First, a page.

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Let’s Get Reel: Dexter

Photo Courtesy of The Huffington Post

Photo Courtesy of The Huffington Post

Paige Hamilton ’18, TV Columnist

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“I’m a very neat monster.” This is how Dexter Morgan, the forensics officer specializing in blood spatter, describes himself. He works in Miami in a large police office, solving crimes and tracking down perpetrators. His coworkers are hard working, as is he. His foster sister, a former prostitute, also works there. Dexter maintains great rapport with everyone in the office and is highly respected for his intuition and smarts. Which makes sense, I mean, who better to analyze a murder scene than a murderer himself? Oh, sorry, did I forget to mention that he’s a serial killer?

Don’t worry though; Dexter assures us he kills for good. During periodic flashbacks in season one, episode one, we see a younger Dexter, age 9 or 10 and then again in his teens, talking with his foster dad about the boy’s “urges.” His father alludes to something perhaps traumatic happening to Dexter before he began foster care, but of course doesn’t go into details: it’s still episode one after all. These snippets are interspersed with the current plot line in which an adult, in his mid-30s maybe, Dexter works on a series of cases.

In this episode, the main mystery the police force is investigating is a series of murders in which the killer chops up his victims and leaves their cold, bloodless, puzzle-pieced bodies strewn around the city. Because the murderer drains all this victims of their blood, splatter specialist Dexter isn’t needed. Thus, he has some time freed-up to engage in…extracurricular activities. Explaining that he needs some more work to pass the time, he stops by the room with all the files and asks for one. Clearly, he has wooed the woman in charge of the documents since she, without concern, hands one to Dexter. It’s this case that Dexter will pursue solving on his own time and in his own way.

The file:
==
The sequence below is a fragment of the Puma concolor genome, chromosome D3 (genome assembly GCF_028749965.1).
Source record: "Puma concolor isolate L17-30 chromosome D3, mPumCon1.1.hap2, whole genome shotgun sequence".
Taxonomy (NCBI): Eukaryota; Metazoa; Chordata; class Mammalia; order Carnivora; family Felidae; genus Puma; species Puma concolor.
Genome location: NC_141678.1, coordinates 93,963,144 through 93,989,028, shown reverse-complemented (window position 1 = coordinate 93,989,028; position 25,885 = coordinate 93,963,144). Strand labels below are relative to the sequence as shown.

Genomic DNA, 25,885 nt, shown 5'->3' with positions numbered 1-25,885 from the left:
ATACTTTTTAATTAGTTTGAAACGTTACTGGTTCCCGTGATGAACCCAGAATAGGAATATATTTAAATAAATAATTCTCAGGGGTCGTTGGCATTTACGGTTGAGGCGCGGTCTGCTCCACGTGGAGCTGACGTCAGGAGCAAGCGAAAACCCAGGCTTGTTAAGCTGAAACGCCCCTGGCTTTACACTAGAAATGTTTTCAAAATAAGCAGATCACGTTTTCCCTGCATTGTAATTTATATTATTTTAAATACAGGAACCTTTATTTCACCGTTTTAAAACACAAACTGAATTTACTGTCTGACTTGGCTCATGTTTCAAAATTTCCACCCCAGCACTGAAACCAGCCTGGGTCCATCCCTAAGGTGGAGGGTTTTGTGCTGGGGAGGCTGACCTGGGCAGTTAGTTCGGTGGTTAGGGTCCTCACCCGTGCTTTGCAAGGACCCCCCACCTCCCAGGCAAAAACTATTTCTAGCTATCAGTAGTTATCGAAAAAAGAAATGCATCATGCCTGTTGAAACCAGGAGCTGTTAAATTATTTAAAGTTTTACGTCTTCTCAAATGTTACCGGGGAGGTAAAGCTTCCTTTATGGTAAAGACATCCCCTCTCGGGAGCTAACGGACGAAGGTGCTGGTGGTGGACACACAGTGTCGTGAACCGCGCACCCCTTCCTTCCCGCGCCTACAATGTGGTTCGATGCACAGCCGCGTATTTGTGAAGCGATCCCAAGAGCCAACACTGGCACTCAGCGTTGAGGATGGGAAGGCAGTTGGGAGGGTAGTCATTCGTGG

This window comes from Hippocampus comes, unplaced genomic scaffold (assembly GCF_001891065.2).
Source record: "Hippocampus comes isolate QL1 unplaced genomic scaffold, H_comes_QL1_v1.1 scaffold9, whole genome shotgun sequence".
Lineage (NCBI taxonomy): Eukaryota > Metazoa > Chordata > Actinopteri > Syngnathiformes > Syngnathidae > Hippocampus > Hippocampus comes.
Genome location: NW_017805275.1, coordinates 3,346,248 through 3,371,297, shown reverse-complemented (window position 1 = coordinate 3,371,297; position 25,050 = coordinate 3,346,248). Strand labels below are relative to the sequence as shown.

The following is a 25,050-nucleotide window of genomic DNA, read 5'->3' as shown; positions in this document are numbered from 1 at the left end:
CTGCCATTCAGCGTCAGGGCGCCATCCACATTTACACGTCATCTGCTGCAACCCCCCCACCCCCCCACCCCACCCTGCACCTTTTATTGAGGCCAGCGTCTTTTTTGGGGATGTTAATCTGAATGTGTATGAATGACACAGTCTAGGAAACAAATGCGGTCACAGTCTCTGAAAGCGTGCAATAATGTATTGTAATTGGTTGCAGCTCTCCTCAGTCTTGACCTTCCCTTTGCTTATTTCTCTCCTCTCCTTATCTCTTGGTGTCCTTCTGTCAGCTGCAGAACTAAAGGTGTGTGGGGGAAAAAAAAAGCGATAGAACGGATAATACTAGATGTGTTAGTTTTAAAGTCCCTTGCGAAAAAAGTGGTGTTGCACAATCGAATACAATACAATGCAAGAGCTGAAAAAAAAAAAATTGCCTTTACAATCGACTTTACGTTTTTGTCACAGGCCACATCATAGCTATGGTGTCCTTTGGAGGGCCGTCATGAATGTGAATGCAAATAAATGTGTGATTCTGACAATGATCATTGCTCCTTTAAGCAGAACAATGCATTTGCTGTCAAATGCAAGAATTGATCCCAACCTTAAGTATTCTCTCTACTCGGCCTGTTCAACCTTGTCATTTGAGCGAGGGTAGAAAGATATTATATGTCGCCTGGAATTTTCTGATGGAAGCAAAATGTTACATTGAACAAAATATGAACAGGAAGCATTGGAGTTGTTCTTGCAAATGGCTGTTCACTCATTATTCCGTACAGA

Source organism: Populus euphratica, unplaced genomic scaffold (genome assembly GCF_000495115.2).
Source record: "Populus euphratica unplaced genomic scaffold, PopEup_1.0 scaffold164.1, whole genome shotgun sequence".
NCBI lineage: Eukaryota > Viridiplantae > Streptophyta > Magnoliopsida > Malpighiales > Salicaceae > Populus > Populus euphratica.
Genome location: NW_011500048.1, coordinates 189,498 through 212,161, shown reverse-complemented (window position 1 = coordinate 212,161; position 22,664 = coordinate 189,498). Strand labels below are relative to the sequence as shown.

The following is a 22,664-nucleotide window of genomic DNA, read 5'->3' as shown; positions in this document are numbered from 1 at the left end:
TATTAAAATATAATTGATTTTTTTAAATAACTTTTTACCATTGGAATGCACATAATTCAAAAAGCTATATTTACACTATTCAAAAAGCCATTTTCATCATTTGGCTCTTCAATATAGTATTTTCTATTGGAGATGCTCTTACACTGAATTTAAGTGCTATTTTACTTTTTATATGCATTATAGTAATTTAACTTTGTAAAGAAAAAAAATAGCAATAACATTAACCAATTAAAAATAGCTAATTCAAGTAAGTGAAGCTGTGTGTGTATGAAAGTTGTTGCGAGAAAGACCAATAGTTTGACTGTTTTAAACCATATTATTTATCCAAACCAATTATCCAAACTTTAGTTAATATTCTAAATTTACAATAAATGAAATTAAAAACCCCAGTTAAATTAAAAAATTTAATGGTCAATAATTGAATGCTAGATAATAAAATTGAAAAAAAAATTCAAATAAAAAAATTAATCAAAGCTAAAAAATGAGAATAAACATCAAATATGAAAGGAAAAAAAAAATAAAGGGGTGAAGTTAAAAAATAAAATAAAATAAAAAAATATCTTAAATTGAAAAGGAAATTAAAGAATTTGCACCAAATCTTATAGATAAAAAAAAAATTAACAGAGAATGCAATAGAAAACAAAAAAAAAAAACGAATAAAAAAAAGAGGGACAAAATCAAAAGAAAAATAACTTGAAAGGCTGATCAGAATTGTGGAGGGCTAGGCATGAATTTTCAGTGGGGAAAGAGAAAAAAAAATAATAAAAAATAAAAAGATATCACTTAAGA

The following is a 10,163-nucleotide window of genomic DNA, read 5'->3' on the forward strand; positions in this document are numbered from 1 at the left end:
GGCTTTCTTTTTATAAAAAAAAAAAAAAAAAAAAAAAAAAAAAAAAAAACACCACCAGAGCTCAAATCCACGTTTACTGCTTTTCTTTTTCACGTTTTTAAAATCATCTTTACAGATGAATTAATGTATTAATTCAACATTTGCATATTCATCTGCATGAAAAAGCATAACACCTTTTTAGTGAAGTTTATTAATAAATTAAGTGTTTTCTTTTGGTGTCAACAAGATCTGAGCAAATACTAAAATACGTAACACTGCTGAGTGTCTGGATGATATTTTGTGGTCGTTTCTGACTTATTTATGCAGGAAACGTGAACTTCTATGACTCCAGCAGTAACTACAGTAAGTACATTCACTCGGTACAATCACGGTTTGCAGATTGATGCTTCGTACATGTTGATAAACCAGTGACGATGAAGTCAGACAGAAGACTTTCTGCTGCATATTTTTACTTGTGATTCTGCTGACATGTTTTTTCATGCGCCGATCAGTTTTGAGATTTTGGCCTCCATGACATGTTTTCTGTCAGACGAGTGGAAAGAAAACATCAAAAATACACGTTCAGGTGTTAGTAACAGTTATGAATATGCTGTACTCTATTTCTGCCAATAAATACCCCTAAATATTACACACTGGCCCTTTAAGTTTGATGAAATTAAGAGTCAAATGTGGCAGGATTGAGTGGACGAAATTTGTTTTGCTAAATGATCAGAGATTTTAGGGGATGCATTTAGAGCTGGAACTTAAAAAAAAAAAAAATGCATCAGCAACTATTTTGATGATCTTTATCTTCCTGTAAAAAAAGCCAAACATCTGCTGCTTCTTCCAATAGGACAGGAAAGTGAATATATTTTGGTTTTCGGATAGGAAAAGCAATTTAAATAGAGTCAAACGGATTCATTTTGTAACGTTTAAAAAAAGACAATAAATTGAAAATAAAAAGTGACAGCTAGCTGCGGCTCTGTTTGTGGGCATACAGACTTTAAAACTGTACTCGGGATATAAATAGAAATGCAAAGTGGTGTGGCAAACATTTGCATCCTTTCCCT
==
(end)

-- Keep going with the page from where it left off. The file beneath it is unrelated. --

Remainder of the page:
Methodically, the sociopathic protagonist plans out how he will find and murder the man running a rape website. Dexter frequently narrates, explaining that what he does is with the best intentions. He’s making his “own corner of the world a neater and happier place. A better place.” The audience is plunged into the depths of an immense ethical dilemma. Is his “work” justifiable? Dexter has standards, he assures us. He is thoughtful, would never hurt a child and, while admitting to lack emotions, treats all good people with the upmost respect. 

Like many successful crime shows, Dexter draws on human curiosity and our fascination with the taboo, the frightening and the gruesome. Additionally, it’s a psychological thriller—except in this version, the psychosis lies in the protagonist. The script is flipped. Our moral standards are thrown into question. While watching the show, I found myself revolted but curious, at times supportive of Dexter, but also intensely scared by him.

As Dexter strolled around his office handing out donuts and smiling to his coworkers, it becomes hard to believe this character is anything but kind—until he reopens the donut box, commenting, “Hm, just like me: empty inside.”

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Let’s Get Reel: Dexter